© Copyright – 2016 – Athletics Illustrated

No way should women with hyperandrogenism like South Africa’s Caster Semenya and Dutee Chand of India compete in the Olympic Games against women, without regulation of their testosterone levels. As their testosterone levels are too high, it is wholly unfair to the assumed clean athletes that they will compete against.

If a female athlete without hyperandrogenism has testosterone levels that are too high, she is likely to be suspected of doping and can face suspension. Certainly her Athlete Biological Passport (ABP) is a “record”, which can be used to make assumptions about her “cleanliness” as her history is documented and markers are established. Rather than testing for specific drugs, there is a history of variances to guide the World Anti-Doping Agency (WADA) and the International Association of Athletics Federations (IAAF) in informing their suspensions of athletes for testing positive for performance enhancing drugs or for anomalies in their ABP.

There is no governor on women with hyperandrogenism.

Somehow the Court of Arbitration for Sport (CAS) ruled against the IAAF that establishing upper limits on testosterone – a performance enhancer – is wrong.

So what’s a clean athlete to do?

It is an uncomfortable subject and seems unfair, but too bad. The athletes should either have their testosterone limited as Semenya once had or race against men only. A third and ridiculous option is to allow all women to do what they need to, to bring their testosterone levels up to that of Semenya and Chand’s.

The IAAF ruled that women’s testosterone levels must be limited to 10nmol per litre, so that there is an even playing field established. Once Semenya’s levels were limited, she could no longer compete at her previous level; in fact, she couldn’t qualify for the Commonwealth Games in the 800m event. This weakening in performance is remarkable considering she was close to the world record at age 18 – the oldest track records on the books.

At normal testosterone levels, Caster Semenya is simply just not good enough.

The upper limit of 10nmol per litre is three times as high as the average woman, 99 times out of 100. Semenya had plenty of head room. In her failing to compete, she proved anecdotally, that her elevated (naturally) testosterone levels were indeed a performance enhancer.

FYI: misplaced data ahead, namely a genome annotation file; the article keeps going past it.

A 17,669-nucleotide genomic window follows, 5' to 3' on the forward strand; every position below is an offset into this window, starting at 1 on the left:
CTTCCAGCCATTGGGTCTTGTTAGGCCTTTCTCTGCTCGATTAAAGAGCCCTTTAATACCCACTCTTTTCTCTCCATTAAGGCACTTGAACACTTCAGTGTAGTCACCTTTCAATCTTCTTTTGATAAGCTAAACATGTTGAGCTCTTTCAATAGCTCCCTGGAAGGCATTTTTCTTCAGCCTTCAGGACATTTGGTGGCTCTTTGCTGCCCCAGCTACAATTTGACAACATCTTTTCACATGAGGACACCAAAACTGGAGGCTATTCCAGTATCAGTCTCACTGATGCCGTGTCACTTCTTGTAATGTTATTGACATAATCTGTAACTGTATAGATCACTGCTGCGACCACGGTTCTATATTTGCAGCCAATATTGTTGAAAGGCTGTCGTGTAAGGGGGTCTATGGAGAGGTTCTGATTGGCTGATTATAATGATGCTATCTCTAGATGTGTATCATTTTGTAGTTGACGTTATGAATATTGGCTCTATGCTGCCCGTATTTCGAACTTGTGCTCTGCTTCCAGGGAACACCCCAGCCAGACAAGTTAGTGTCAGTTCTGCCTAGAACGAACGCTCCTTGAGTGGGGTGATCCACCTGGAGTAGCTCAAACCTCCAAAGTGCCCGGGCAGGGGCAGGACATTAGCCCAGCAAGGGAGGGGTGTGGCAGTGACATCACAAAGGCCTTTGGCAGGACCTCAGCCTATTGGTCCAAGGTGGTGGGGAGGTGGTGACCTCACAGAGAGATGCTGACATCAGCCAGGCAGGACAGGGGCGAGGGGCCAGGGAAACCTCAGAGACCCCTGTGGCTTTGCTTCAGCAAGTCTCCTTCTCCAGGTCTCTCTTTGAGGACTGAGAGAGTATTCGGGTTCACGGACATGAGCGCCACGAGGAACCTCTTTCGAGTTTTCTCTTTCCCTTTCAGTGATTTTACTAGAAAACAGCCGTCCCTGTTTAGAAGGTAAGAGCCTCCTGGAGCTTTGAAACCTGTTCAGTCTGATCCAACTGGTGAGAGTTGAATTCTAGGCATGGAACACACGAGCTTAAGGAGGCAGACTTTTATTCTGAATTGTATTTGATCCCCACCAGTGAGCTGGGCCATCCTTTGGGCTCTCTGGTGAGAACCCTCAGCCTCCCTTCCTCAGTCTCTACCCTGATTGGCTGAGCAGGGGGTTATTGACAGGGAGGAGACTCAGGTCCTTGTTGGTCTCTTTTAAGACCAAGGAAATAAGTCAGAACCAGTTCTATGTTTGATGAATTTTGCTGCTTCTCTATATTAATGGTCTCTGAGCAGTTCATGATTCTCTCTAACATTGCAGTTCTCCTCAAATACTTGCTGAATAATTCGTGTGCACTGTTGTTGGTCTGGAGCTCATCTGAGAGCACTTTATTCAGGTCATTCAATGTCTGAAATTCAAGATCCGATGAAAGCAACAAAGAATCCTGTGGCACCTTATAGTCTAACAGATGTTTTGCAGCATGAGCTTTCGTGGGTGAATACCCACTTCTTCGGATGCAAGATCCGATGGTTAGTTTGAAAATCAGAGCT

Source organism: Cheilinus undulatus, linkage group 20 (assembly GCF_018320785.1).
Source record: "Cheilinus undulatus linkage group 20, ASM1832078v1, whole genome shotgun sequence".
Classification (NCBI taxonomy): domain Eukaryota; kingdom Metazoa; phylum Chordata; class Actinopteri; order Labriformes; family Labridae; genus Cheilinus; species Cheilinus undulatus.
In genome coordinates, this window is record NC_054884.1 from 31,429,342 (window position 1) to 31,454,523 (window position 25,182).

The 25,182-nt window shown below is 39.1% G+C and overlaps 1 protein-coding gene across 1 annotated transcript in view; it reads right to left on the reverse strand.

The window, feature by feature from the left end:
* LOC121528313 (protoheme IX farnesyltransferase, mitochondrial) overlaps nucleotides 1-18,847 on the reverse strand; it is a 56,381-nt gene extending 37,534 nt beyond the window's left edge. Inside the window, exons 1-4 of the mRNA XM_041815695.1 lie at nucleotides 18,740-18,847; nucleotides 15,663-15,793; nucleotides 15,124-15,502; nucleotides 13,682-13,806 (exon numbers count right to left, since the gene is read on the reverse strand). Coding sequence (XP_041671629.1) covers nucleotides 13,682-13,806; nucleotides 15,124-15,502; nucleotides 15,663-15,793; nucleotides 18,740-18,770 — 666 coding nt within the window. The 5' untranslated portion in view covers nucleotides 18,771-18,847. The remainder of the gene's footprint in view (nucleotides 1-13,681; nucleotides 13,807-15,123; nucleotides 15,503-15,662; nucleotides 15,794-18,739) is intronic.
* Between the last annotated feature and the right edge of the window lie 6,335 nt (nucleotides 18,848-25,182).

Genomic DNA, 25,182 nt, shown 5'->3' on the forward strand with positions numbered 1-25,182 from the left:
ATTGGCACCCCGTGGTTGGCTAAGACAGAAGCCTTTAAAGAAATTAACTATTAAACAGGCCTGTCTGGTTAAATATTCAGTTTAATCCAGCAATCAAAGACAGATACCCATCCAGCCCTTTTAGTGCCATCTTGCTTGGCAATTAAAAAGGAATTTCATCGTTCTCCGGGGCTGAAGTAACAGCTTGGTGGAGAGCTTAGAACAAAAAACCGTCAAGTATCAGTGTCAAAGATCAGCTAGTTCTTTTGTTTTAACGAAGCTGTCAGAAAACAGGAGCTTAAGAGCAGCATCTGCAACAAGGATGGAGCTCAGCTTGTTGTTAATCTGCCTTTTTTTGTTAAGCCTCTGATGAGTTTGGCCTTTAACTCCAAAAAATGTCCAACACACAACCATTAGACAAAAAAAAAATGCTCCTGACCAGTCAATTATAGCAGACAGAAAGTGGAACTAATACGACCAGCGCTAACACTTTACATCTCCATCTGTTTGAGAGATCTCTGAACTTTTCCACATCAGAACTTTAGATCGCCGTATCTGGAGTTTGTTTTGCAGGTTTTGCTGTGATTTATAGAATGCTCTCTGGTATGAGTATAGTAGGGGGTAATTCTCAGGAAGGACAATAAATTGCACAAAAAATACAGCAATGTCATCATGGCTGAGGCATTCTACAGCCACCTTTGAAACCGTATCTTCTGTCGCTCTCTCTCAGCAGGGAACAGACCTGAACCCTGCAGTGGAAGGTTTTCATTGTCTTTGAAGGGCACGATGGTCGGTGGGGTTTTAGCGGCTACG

Somehow the CAS decided that it was not, dumbfounding one of sport’s most knowledgeable scientific writers, Ross Tucker, Author at The Science of Sport, who wrote:

That CAS ruled this way because they felt that there was insufficient evidence for the performance benefits is one of the stupidest, most bemusing legal/scientific decisions ever made..

That ruling to reverse the IAAF’s upper limit policy is absolutely reprehensible. How is it fair for the other assumed clean 100 or so competitors, who will toe-the-line to start the first rounds of the 800m and 1500m events? It isn’t, it is completely unfair.

It appears that based on recent performances by Semenya – without limiting her testosterone – she is ready to win gold medals in the 800 and 1500-metre events in Rio.

During the 2012 London Olympic Games 800-metre finals, the only athlete to beat Semenya was a convicted Russian drug cheat, Mariya Savinova. The bronze medallist is a convicted drug cheat from Russia named Ekaterina Poistogova. Fellow Russian Elena Arzhakova finished in sixth place. She has also been suspended for testing positive for performance enhancing drugs.

There are those who believe that Semenya eased up in that final to avoid winning and drawing more attention to herself. She denied doing so.

For all of the athletes who train and compete for years with their primary life focus to compete on the world stage, the CAS ruling is completely unfair and should be reversed (somehow) before the Rio Olympic Games begin.

The Rio Olympic Games will be a spectacle of sport and human drama as it is; the sport of athletics, at this stage (in its demise), does not need a circus-like story to add to the atmosphere.

The Olympics are the largest and most effective opportunity to convert fans over to the sport of athletics.

How is any general sports fan going to take athletics seriously?